A recent edition of the Journal of Clinical Oncology (JCO) has attracted our attention for the disturbing statistics it revealed about the issues related to the acceleration of aging among adult survivors of childhood cancer. For 27 years, the National Coalition for Cancer Survivorship (NCCS) has focused on patient-centered policy matters dealing with basic, clinical, and behavioral cancer research that includes information on how we can improve the quality of care and the quality of lives for people with a diagnosis of cancer. This original report, “Physiologic Frailty As a Sign of Accelerated Aging Among Adult Survivors of Childhood Cancer: A Report From the St. Jude Lifetime Cohort Study,” deserves attention not only for its compelling statistics on survivors of childhood cancer, but also for its inference for all cancer survivors who are at increased risk for premature aging and frailty.
To add more to the consequences of exposure to radiation and chemotherapy at a young age, an article published in the Annals of Internal Medicine (AIM), reports on a survey of over 2000 internists (> 61% response rate) conducted by researchers at the University of Chicago. Researchers set out to determine the attitudes and knowledge about the care of childhood cancer survivors who were treated by pediatric oncologists. Seventy two percent of those surveyed reported they never received a treatment summary from the treating physician. Internists reported feeling uncomfortable with routine medical treatment of childhood cancer survivors because of their unfamiliarity with long-term surveillance guidelines for this population. These two findings—increased frailty and premature aging of adult survivors of childhood cancer and the lack of coordination and follow-up care by internists to monitor and mitigate these consequences—requires our attention.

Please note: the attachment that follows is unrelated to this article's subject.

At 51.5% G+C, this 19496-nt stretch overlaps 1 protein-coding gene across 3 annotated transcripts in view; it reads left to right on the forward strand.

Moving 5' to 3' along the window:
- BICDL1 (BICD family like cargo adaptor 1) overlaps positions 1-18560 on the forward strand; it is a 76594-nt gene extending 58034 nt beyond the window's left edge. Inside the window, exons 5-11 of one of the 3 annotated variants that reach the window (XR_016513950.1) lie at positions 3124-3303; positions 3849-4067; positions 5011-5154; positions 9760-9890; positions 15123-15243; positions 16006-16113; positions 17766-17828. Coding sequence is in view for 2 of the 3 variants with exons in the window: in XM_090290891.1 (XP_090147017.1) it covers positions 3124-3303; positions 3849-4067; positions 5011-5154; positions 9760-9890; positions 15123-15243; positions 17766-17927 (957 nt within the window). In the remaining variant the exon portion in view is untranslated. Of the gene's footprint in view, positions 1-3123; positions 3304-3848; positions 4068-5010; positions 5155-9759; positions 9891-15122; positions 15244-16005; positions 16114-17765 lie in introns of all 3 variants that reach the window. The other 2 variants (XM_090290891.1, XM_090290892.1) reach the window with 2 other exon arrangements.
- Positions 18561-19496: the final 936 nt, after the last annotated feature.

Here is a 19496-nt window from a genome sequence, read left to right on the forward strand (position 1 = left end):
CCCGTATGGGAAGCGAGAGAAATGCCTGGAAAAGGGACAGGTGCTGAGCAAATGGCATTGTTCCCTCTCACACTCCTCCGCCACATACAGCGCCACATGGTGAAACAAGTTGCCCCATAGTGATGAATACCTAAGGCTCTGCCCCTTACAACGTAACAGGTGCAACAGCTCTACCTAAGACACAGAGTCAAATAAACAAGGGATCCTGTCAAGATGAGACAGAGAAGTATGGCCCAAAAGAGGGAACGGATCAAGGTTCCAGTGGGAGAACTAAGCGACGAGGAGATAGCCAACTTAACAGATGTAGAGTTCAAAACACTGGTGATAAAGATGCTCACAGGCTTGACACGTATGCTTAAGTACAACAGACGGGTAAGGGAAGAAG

These data warrant further study but also call for immediate attention to clinical guidelines to lessen the consequences of exposure to anticancer therapies for children and for their follow up surveillance, which, if implemented, could lessen some of the morbidities for adult survivors of childhood cancer. In addition, treatment summaries should become necessary tools for internists, who will be doing follow-up care for this vulnerable population.